Keep a watchful eye on the conditions. The weather was so poor when I tried to make my way back to the car-park that I could hardly see where I was going and was thankful for a group to follow that were also heading back. You could not actually see the main towers on the beach due to the blizzard that was blowing.

If it is cold and you are feeling it then head back to the car park and remember no photo is worth risking your health (or that of your subject) for.
Pete Plus
16 18.8k 97 England
24 Oct 2009 6:28PM
The advice back from all three of us makes this place sound really scary. It's only bad when the weather's bad. I went on the same day as Cheryl, but didn't even venture on to the sand as I had my kids with me and they were suffering even as soon as they got out of the car. The two other times I've been the weather was fine and provided great opportunities.
csurry 16 9.2k 92
24 Oct 2009 6:34PM
Not scary so much as a place to be respected when conditions are less than perfect. Easy to lose track of others around you, though I am sure Bridie's dad will keep a watchful eye.
tomcat 12 6.4k 15 United Kingdom
24 Oct 2009 7:34PM
When we went two years ago,it felt like the coldest place on earth Smile
Especially on the Sunday morning,just after daybreak

We lasted an hour

woollyback 12 50
24 Oct 2009 7:55PM
Hello again everyone,

Thanks for taking the time to reply. It sounds as though hot flasks and woolly hats are required. Ive got a 100-400 & 300 & 1.4TC so hope I would be OK with that.

Is there a car park and signs?, and do I need to go at weekends to avoid the bombs?.

Thank you

tomcat 12 6.4k 15 United Kingdom
24 Oct 2009 9:19PM

Quote:Not scary so much as a place to be respected when conditions are less than perfect.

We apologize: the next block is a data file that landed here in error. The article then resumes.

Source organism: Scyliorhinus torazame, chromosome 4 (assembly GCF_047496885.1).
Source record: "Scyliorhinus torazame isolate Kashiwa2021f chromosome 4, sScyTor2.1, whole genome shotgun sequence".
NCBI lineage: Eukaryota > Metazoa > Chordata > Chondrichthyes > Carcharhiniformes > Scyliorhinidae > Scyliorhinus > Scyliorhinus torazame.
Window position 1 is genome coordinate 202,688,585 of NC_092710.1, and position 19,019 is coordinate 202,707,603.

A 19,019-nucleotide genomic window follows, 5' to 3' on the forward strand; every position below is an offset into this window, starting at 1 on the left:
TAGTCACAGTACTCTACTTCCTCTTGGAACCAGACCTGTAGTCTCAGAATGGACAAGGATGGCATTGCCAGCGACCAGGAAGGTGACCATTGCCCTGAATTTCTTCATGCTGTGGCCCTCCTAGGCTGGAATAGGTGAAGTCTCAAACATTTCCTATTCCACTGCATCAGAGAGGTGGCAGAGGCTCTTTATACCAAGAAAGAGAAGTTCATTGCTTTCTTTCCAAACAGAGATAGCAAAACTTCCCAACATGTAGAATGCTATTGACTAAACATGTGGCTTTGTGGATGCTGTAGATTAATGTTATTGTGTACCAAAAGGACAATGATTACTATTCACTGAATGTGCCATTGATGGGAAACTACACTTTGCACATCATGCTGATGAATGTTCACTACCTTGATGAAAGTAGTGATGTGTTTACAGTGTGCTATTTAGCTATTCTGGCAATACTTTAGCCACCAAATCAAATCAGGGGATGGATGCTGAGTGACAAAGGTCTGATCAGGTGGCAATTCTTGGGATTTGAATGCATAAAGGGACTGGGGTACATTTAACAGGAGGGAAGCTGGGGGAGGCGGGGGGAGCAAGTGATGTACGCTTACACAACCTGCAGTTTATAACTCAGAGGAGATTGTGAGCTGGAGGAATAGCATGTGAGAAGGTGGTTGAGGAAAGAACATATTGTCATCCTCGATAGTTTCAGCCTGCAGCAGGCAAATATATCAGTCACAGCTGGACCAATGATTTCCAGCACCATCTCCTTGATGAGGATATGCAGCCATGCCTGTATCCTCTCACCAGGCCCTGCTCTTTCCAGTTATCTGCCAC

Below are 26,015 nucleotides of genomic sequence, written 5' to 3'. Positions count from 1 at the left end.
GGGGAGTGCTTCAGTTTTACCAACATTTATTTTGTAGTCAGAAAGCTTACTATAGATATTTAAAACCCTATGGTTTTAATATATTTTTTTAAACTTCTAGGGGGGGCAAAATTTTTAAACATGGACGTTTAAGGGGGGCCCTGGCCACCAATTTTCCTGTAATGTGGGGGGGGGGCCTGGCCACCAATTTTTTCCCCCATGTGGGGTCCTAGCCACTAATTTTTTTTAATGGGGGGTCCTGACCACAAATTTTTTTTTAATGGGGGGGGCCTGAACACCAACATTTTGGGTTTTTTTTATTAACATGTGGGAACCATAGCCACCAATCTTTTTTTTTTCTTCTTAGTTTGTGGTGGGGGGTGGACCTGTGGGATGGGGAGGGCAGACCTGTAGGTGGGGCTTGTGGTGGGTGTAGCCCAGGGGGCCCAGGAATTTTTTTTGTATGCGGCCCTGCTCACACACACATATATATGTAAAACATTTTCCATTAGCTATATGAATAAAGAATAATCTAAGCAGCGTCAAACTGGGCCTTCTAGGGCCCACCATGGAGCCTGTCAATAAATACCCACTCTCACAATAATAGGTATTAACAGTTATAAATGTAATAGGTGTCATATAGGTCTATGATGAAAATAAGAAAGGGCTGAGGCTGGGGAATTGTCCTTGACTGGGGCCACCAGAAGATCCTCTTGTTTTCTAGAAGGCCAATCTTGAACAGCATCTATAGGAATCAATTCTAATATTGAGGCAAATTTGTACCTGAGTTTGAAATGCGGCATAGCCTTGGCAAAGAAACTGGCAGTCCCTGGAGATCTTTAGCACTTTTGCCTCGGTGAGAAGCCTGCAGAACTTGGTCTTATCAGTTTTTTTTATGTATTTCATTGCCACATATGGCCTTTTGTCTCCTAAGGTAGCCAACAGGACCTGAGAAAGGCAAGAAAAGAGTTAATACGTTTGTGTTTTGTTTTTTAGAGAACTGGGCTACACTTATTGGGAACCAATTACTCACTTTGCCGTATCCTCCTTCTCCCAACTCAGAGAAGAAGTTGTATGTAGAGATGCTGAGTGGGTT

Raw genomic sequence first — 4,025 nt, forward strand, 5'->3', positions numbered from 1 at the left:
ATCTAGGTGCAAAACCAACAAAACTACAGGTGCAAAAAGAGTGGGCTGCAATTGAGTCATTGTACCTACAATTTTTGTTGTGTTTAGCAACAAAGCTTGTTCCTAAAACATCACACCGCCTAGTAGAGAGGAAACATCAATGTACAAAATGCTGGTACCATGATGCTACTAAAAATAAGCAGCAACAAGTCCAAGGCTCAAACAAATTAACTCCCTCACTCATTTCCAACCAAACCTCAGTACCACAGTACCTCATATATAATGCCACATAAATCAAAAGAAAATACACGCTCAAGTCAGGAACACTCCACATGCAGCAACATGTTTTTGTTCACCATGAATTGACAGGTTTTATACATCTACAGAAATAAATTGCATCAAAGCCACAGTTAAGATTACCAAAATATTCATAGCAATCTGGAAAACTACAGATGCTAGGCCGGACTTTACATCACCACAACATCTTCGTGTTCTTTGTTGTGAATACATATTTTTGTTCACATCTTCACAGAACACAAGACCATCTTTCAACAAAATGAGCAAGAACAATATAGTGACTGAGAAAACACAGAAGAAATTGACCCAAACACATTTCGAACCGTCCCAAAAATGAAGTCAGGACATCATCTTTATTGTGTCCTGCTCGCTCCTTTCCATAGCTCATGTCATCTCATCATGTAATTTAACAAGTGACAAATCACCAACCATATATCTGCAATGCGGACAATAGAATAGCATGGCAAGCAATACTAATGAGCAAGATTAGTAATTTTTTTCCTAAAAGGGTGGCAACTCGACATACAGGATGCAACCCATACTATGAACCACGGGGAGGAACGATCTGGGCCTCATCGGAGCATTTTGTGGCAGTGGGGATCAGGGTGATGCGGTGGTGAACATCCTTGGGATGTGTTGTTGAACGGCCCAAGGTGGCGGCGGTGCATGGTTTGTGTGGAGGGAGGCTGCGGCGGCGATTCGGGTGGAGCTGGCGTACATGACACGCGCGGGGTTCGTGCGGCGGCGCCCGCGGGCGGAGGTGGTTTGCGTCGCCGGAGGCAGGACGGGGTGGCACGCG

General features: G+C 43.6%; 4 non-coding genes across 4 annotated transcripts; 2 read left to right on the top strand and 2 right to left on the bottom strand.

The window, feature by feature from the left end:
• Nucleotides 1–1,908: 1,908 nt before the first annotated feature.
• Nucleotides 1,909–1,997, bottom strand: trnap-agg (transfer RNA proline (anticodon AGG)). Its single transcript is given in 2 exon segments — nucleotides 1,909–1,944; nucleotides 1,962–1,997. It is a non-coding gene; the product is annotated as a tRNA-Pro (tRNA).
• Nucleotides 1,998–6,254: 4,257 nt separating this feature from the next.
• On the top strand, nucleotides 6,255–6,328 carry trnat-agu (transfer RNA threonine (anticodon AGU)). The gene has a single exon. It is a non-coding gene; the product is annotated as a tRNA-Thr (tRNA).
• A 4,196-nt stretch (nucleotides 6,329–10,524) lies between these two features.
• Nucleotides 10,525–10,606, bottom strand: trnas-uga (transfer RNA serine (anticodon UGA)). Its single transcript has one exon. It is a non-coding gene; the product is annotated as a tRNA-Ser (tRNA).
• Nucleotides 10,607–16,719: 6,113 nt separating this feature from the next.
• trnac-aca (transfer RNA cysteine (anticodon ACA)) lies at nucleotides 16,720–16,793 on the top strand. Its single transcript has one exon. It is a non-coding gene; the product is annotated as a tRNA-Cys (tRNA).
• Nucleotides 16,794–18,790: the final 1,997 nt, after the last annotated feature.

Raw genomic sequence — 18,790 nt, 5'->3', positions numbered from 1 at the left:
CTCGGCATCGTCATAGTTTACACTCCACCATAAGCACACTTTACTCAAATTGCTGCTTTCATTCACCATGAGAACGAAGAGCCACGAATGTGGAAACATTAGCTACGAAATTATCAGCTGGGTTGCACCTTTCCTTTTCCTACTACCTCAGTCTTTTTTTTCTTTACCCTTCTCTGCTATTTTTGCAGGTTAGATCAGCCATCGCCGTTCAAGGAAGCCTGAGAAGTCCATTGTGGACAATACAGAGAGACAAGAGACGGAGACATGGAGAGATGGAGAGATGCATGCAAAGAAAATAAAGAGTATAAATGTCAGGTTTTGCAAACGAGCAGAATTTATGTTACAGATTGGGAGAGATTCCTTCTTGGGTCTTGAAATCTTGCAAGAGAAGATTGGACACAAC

The advise from Cheryl should be heeded at all times when in unfamiliar locations Smile

geoffash26 14 2.5k United Kingdom
24 Oct 2009 9:20PM
due to wind conditions out on the bank it's not advisable to be changing lenses due to the sand that gets blown around good example
My choice of lens would be your 300 without converter as you can get close enough for good shots with that lens
chase 12 1.1k 246 England
25 Oct 2009 2:04AM
Weekends are the best times to go as you can get down to the sandbank at the water's edge...just check that the flag near the carpark isn't flying,if it is then they will possibly restrict you due to bombing practice.
Watch the tide if you get to the water's edge,it comes in pretty fast behind you & there is a chance you may get stranded..ok if the weather is good but if it's really bad (as it was last year on that weekend ) you will have to wait for the tide to turn to get back.
Some good advice from others here too.
BigRick 12 2.1k 3 United Kingdom
28 Oct 2009 9:50PM
i will be going this year,, as i only live a reasonably short distance away.... i will be using my 70 - 300 sigma, as i feel that i should be able to get a good variety of shots with this, and i wont have to change my lens for the day....

freezer bags and duck tape will be my friend for the day too, Smile

i might even see some others there too. Smile
samfurlong 11 2.5k United Kingdom
28 Oct 2009 10:41PM
Weekends however are very busy. I went last year from Friday to Monday and experienced no problems going where I wanted to go.
Wrap up warm and be sensible in terms of getting too near the seals, they can move if the want to...
Lots of people make too much of wrapping cameras up in bags etc but I dropped a body and a 70-200 in a load of sand last year and it was just fine so in reality you don't need to worry - kit is a lot tougher than people give it credit for. Plus too many precautions will just get in the way of picture taking. Also, I saw a lot of people there on tripods last year - don't bother! A monopod if you are using a big lens like a 500 f4 is ample. The best shots of the seals are when they are swiimming in the surf or fighting on the beach and if you are tied to a tripod you will miss these!
28 Oct 2009 11:50PM
Got a report from someone who went on monday, to say there are only about 15 seals there right now, there are more people than seals as the kids are on holiday.